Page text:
In order to know where the DJII is going, it is of the utmost importance to know where the DJII is and, furthermore that value and price are not always the same. The value of the DJII measured by either the dividend discount model or the FED model has been at a premium to its price since Lehman and as such it should have been bought and should still be bought. Value will win out over time and investors should buy when price is below value and be patient while others drive through the rear-view mirror, climbing the wall of worry.
Why the DJII has gone up since March 2009 why it should continue:
As financial markets return to equilibrium, the yield on equities relative to the yield on 30-year T Bonds should decline from 64% back towards the historical average of 42% or even to the pre-Lehman 40%. Assuming no change in either the 30 year T Bond yields or the DJII dividends this would result in a 50% increase in the DJII price to 25,000. The Fed model points to a value of 32,500 and, given a return to a normalized payout ratio of 42%, so too would the dividend discount model.
Relative yields drive value. Price and value are the same 83% of the time.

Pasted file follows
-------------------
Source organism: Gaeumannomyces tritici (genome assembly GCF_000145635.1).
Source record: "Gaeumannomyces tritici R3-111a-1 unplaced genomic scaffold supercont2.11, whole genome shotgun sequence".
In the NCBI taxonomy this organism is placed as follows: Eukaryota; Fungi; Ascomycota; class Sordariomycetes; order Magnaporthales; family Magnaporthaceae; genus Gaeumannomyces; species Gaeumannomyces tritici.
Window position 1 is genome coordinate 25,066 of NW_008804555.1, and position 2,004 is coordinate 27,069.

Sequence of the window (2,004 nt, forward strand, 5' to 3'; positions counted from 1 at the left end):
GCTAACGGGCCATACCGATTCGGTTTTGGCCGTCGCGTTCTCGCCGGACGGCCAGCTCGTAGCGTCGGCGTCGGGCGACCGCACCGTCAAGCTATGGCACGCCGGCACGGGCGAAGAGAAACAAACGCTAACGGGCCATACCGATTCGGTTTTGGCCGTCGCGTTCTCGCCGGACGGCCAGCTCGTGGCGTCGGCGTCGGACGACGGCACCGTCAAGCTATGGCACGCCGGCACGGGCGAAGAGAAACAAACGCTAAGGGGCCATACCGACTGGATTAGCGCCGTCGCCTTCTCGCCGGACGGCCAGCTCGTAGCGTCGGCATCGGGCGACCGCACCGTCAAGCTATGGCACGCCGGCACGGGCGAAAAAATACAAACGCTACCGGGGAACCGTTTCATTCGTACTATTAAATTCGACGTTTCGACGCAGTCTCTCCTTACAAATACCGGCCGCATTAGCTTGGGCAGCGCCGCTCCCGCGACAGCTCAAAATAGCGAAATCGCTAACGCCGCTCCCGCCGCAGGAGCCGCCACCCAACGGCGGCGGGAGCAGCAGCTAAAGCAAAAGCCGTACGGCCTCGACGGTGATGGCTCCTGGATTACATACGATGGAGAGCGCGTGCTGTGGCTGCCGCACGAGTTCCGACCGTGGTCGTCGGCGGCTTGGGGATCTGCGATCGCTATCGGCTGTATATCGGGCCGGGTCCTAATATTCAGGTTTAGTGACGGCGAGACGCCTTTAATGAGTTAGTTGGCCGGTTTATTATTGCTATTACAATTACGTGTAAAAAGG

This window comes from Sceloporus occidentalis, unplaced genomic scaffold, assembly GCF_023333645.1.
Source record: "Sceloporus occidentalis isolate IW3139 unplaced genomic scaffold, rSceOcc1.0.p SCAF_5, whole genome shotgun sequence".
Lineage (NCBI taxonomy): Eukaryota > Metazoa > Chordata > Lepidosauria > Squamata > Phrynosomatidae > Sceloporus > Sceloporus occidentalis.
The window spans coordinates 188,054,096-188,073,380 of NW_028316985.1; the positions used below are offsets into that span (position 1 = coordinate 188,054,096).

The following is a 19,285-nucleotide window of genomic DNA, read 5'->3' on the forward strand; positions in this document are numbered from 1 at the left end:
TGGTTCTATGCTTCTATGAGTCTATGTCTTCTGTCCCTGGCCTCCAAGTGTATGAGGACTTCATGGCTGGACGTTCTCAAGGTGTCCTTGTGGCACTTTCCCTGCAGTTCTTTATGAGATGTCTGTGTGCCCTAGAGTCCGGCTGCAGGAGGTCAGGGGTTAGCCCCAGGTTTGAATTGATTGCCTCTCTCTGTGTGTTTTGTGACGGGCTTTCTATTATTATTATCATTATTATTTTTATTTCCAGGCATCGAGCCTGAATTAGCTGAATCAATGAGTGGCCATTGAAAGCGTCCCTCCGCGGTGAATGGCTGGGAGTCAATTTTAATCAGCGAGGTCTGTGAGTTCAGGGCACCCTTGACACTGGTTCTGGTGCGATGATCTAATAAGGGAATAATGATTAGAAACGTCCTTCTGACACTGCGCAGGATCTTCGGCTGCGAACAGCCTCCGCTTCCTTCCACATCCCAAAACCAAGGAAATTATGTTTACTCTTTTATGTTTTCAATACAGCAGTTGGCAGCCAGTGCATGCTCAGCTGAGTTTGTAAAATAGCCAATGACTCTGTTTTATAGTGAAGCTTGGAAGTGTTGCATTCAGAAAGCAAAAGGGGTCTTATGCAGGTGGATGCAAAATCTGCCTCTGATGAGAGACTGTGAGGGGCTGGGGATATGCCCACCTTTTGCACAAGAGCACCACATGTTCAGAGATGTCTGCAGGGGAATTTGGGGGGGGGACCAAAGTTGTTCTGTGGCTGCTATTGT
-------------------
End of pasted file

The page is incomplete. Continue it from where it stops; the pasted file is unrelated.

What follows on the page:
Think of equities as perpetual bonds with variable coupons. By and large the equity coupons, or dividends, tend to rise over time. In the near term, bond yields play a more dominant role in the determination of relative value. In essence, changes in value are a direct function of changes in dividends and an inverse function of changes interest rates, (long bond yields).
Therefore, as dividends rise and 30-year T bond rates remain either flat or fall, the value of the DJII should rise. As price and value have had a correlation coefficient of 0.83 since 1981 and even higher, at 0.92, pre Lehman. There is, therefore, every reason to expect a continuation of this bull market in equities as fear and irrational pessimism dissipate.
Over the shorter time frame and on an arithmetic scale the wide spread between price and value is even more dramatic and compelling for value investors.
Disclosure: The author has no positions in any stocks mentioned, and no plans to initiate any positions within the next 72 hours. The author wrote this article themselves, and it expresses their own opinions. The author is not receiving compensation for it. The author has no business relationship with any company whose stock is mentioned in this article.